cases with perfect diagnosis matches. This clarifies that
conflict in the diagnostic compatibility between IOFS,
and permanent histological sections may not affect tumor
Click Here to Zoom
|Table IV: Relationship between recurrence rate and diagnostic compatibilities of intraoperative frozen sections and permanent sections.
Various types of brain tumors have been documented by
the 2016 WHO-Central Nervous System 1
. They are
categorized as primary and metastatic tumors. Primary
tumors arise from brain tissue or surrounding structures
and are benign (low-grade) or malignant (high-grade).
Secondary metastatic brain tumors arise from any systemic
organ cancer. To distinguish primary from secondary brain
tumors, body imaging and intraoperative examination of
tumor tissue are considered the best diagnostic methods,
which can also determine the surgical treatment plan. Our
current study included 369 primary brain tumors and 14
metastatic tumors to the brain.
The IOFS analysis was first introduced in 1891 by a
pathologist at Johns Hopkins Hospital, and is currently
used worldwide. The application of this method became
much easier through improvements in cryostat devices 7.
IOFS is mainly useful for solid and stretchy tumors such as
meningiomas, schwannoma, and most metastases in which
cell smears are difficult to prepare 8,9. It also provides good architectural detail of the lesion, and better reveals
histological patterns and cell morphology 10,11. IOFS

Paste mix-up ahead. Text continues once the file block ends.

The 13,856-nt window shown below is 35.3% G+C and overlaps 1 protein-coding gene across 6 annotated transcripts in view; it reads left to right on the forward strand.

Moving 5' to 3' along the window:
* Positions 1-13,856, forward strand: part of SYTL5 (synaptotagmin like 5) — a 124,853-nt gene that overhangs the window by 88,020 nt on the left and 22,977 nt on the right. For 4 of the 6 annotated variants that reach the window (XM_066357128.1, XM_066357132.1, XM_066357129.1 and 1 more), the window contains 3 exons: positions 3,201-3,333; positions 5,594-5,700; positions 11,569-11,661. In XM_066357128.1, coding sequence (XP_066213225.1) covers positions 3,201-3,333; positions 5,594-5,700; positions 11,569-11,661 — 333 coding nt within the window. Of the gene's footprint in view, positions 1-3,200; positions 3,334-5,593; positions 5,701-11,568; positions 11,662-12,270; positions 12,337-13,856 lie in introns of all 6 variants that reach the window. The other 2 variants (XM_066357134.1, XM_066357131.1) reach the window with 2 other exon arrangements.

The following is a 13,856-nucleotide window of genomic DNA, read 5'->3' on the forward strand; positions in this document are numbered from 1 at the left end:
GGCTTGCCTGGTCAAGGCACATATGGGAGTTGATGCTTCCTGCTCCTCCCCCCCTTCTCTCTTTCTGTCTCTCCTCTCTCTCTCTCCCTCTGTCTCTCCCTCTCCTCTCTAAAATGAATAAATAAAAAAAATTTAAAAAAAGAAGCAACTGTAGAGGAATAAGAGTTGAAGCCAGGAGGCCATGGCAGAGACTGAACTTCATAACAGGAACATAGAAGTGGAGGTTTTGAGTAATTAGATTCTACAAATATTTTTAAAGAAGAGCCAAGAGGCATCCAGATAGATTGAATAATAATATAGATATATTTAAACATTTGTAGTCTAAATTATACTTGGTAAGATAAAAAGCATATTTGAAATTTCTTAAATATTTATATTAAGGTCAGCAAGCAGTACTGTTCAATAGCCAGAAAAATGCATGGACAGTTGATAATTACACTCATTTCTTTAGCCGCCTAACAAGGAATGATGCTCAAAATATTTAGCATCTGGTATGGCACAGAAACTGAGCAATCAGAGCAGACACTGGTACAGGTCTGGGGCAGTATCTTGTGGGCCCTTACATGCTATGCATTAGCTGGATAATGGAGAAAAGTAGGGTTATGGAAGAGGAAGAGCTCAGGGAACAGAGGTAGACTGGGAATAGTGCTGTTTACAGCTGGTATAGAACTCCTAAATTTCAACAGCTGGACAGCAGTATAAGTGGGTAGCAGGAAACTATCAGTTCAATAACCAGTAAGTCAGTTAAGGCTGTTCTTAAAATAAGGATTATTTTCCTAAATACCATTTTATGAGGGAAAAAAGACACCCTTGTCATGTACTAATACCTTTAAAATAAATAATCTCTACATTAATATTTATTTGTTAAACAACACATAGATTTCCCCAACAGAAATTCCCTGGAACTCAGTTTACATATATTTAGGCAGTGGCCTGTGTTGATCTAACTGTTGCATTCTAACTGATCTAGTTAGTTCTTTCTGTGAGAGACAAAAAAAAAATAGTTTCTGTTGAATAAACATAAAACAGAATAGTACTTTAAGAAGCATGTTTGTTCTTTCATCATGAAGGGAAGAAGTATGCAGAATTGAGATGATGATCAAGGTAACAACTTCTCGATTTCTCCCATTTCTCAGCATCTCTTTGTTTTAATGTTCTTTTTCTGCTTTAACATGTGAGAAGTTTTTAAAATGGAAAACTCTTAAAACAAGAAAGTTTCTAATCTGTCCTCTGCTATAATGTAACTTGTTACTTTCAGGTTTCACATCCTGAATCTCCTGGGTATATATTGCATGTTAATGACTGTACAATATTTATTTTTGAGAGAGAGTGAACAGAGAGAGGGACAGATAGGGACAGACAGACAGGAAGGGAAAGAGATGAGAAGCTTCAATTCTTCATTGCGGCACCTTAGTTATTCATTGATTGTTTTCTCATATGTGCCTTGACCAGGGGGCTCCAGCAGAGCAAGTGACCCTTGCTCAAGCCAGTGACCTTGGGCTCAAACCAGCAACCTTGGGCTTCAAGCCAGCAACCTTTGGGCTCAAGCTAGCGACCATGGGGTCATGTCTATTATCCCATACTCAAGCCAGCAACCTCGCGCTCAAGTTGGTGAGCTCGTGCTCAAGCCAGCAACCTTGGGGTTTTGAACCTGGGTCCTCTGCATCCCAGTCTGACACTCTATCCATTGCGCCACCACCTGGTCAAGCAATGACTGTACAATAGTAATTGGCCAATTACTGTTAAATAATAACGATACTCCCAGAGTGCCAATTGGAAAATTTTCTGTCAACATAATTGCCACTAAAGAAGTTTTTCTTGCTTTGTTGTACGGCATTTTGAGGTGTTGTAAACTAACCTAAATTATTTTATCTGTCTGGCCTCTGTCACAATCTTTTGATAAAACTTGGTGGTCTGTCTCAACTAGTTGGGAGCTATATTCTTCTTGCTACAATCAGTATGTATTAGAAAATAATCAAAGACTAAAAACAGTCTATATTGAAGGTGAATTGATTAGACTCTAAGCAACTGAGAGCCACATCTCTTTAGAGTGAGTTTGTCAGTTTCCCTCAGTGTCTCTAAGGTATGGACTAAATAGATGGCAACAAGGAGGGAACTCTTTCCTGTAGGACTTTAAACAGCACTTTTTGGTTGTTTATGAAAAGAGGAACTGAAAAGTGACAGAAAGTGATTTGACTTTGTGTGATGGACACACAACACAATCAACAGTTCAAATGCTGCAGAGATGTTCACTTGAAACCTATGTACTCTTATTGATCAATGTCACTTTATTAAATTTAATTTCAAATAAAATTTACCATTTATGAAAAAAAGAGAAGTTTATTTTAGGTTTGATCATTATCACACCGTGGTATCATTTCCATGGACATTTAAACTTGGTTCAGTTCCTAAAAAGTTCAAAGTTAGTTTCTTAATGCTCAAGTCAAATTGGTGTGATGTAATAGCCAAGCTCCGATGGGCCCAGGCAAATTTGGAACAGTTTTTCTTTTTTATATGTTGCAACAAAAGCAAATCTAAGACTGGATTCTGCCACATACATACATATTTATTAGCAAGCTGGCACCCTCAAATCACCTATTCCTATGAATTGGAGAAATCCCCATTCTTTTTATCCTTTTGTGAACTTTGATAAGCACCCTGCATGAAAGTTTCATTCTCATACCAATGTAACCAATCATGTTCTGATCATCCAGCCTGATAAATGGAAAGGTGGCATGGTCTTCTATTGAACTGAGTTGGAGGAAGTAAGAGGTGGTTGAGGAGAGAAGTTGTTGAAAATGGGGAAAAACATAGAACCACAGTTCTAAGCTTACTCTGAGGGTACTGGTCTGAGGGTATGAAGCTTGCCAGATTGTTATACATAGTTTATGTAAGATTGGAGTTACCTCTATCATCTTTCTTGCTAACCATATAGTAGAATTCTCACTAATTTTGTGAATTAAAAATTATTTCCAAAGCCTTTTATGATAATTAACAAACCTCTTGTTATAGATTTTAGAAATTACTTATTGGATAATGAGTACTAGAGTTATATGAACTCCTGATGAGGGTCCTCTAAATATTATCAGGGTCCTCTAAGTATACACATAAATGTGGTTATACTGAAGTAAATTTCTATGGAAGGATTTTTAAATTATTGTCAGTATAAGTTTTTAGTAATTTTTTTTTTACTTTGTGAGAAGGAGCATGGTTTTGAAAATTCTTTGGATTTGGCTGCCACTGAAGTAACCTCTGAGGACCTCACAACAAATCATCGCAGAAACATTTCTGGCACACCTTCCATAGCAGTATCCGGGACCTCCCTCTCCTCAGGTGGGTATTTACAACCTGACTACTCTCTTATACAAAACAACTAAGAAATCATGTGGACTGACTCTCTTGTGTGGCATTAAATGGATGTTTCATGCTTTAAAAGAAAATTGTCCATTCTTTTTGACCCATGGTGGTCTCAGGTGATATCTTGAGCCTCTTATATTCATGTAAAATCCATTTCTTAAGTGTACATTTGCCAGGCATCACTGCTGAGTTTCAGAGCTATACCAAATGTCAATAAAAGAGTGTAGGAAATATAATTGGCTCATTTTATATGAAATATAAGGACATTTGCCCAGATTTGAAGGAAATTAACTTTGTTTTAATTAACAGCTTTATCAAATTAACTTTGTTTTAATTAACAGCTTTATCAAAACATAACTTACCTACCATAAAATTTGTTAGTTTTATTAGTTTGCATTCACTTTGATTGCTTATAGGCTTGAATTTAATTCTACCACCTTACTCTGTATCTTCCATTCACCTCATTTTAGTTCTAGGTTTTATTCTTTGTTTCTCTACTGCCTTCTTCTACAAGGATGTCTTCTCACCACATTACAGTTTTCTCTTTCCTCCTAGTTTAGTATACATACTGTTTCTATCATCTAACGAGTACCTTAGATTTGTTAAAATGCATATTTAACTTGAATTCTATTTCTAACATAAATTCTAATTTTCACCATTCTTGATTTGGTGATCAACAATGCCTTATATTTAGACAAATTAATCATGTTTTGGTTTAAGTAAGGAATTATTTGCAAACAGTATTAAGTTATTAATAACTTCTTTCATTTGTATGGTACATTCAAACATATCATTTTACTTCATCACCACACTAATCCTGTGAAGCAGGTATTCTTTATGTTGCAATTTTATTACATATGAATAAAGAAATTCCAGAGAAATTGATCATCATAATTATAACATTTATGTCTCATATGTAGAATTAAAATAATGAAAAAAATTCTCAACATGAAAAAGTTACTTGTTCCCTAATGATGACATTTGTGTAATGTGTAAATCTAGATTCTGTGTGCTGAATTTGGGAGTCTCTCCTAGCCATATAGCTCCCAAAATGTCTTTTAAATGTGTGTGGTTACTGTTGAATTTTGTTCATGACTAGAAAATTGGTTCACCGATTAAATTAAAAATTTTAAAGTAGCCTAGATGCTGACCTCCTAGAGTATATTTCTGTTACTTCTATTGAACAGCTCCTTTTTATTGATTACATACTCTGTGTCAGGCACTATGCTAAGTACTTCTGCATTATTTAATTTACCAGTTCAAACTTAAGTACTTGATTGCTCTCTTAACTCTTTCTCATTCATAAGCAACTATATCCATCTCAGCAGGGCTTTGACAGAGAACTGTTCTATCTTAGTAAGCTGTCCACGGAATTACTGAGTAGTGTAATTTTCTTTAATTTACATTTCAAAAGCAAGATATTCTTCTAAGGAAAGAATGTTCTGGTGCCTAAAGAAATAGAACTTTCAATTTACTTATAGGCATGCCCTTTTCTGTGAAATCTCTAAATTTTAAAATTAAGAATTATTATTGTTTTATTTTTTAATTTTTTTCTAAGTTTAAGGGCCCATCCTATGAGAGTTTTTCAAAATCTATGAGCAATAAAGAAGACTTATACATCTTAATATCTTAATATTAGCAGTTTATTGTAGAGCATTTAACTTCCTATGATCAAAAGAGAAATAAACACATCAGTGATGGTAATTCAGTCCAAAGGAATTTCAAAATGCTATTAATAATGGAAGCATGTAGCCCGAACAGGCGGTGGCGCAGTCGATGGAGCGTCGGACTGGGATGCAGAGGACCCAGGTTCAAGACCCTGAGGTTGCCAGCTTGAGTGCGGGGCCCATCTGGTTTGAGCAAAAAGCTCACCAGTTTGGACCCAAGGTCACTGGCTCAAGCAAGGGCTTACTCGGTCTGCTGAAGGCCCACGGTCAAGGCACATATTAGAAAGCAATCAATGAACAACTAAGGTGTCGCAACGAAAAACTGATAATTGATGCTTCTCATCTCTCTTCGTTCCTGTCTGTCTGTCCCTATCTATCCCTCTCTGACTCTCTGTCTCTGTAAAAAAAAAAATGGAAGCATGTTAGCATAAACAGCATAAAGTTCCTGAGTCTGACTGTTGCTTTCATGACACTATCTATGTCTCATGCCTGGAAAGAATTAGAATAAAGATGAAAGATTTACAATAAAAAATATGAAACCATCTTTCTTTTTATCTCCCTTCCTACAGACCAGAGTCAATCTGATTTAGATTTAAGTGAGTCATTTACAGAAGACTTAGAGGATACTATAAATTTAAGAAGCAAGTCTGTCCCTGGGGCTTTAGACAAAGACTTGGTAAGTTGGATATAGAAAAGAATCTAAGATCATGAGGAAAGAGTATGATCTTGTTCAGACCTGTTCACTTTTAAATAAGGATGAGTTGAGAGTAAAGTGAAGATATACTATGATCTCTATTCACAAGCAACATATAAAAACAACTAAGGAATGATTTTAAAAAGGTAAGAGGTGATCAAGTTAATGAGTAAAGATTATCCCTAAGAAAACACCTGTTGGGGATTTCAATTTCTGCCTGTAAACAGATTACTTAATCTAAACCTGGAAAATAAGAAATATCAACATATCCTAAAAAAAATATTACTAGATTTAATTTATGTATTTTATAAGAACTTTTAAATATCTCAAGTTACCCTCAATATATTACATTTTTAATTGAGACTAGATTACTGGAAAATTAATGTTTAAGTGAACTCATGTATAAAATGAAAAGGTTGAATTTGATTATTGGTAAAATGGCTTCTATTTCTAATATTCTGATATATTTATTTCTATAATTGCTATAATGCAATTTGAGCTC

is commonly used to verify the competence, and origin of
brain tumors 4,6.
There are two methods to assess the diagnostic compatibility
between IOFS and permanent sections. The first method
is to determine whether the IOFS diagnosis matches the
permanent diagnosis, e.g., glioblastoma diagnosed with
IOFS is also diagnosed as glioblastoma with permanent
section. The second method is to determine whether the
permanent diagnosis is histologically close to the IOFS
diagnosis, e.g., glioblastoma diagnosed on permanent
section is observed as atypical glial cells in frozen sections.
In our current study, both methods were used; however,
we focused more on the first method as it represents the
foundation of the general diagnostic accuracy of brain
The compatibility between IOFS and permanent section
in clinical practice always shows diagnostic diversity. In
our study, 53% of the lesions diagnosed on permanent
histological sections matched the IOFS diagnosis, while
16% showed complete mismatching (Figure 2). This
variation is considered clinically significant as it reveals
that IOFS itself should not be solely used as a definitive
diagnostic method. Most of the discordances between IOFS
and permanent histological sections were observed in highgrade
gliomas. This might be attributed to the difficulty in
the microscopic interpretation, and the lack of experience.
It is sometimes quite hard to identify the cytoplasmic
processes in the frozen section, which makes it difficult to
differentiate glial background from other types of tumors,
particularly metastasis. For example, glioblastomas may
be misdiagnosed as low-grade gliomas during the IOFS.
This is because the peripheral edges of glioblastoma may
contain reactive or atypical glial cells without necrosis or
endothelial proliferation. Furthermore, the distinction
between high-grade gliomas and metastasis is also difficult
unless the malignant glial cells with gliotic background
are clearly seen. In diffusely astrocytic cases, missing IOFS
diagnosis of astrocytomas could be due to the thickness of the sections and technical problems with staining,
which disrupts the cellular morphology. The difficulties
in diagnosing hemangioblastoma with IOFS were because
most hemangioblastomas are bloody and vascular, which
may mask the cellular features of the tumors. Cases that